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Useful Notes / TurboGrafx-16

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Top: The TurboGrafx-16; Bottom: The PC Engine
"The higher energy videogame system."

The TurboGrafx-16, known as PC Engine in Japanese, was a 16-bit console developed by Hudson Soft and sold by NEC that was released first in Japan in 1987 and in North America in 1989. Far more successful in Japan than it ever was elsewhere. Its mascot character was Bonk, or PC Genjin in Japanese where the name was a clear pun on the system's name.

The most unique characteristic of the system was that the games did not come on bulky plastic cartridges but rather on thin TurboChips (HuCards in Japanesenote ), plastic game cards that are about the size of credit cards, but slightly thicker, and with connectors clearly visible on the end.note 


Discontinued? Yes indeed, the system did not sell very well in North America, competing as it did with massively successful Nintendo and Sega contemporaries, in part due to its misleading marketing campaign that falsely touted it as a 16-bit system despite only having an 8-bit processor and due to it being released in America the exact same year as the Sega Genesis— which actually was 16-bit. However, its game library's inclusion on the Wii Virtual Console has lit the fires of nostalgia in the hearts of the few western gamers who played and loved the thing, as well as introducing these old gems to a newer audience.

In spite of its western failure, the system was extremely popular in its native Japan, outselling the original Famicom for a while. In fact, it was this success which, in conjunction with the success of the Genesis in North America and Europe (where, like in Japanese markets, it was known as the Sega Mega Drive), is what forced Nintendo to jumpstart development of the Super Famicom in the first place. It was particularly favored for shoot 'em ups, and many of the Vertical Scrolling Shooters produced for the system offered a narrow-screen "arcade mode" that distorted the aspect ratio to make the graphics seem even more arcade-like.


Like all the venerable systems, this one had a few add-ons of its own. One, the Multitap (a.k.a. Turbo Tap), was a connector for up to five controllers; since the TurboGrafx, unlike its competitors, only had one built-in controller port, this was necessary to enable multi-player in games that supported them. Another was the TurboGrafx-CD (PC Engine CD-ROM2 System) expansion, which opened more possibilities for the game library, especially with the Super System Card. The CD attachment was very successful in Japan, where it helped prolonged the lifespan of the system, but not so much elsewhere, to the point that only a handful of games were ever exported. NEC later released the Turbo Duo, a TurboGrafx console with a built-in CD-ROM drive along with extra RAM and updated BIOS from the Super System Card. The American release is infamous for its advertising campaign, Johnny Turbo. You can read the comics in their entirety here, as well as more info here.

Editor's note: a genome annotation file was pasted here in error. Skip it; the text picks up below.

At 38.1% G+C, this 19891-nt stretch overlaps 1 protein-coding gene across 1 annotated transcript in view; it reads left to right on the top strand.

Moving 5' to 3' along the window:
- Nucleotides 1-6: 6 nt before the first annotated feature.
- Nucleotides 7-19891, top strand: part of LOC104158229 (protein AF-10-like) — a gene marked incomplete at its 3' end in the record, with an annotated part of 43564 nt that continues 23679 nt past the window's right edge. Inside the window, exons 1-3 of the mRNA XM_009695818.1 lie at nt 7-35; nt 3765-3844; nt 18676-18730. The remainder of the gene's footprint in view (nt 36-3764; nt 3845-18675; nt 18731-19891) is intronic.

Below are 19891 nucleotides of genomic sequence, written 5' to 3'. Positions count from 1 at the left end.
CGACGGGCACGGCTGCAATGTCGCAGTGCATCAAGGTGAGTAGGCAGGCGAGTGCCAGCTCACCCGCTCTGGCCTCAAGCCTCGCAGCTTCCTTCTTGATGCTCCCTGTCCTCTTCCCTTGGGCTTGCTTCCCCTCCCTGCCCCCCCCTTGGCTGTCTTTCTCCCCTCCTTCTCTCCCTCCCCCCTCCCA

One of the extensions of the PC Engine that was only released in Japan was the SuperGrafx, which added an extra video chip and more RAM to the core hardware. The hardware revision was a complete failure, only having five games exclusively released for it. Slightly more successful was the Arcade Card, released in 1994 in a late attempt to upgrade the capacities of the system; it was mostly noted for its ports of Neo Geo games.

Finally, in the portable market, TurboGrafx had a clear advantage thanks to its slim game cards. The TurboExpress handheld console (PC Engine GT in Japanese) was able to use exactly the same cards as the main console, so that it was essentially a small, portable TG16 with a screen attached. Yes it was heavy, and yes it was a battery-guzzler, but it still was nice to have a lot of those games on the go.



  • 8-bit Hudson Soft HuC6280 CPU that is based on the MOS Technology 6502. It runs at a maximum 7.16Mhz, although games could switch it down to 3.58Mhz or 1.79Mhz; most HuCard games run at 3.58Mhz to avoid overheating the system (as the Japanese PC Engine was quite small), though it runs at full speed for CD games.
  • The actual graphics are generated by two interlocked 16-bit GPUs. These GPUs lacked special effects like multiple backgrounds and translucency that competing 16-bit console GPUs were able to do, but they could easily fill the screen with loads of sprites and one background. One of the GPUs is a video display controller, while the other is a video color encoder.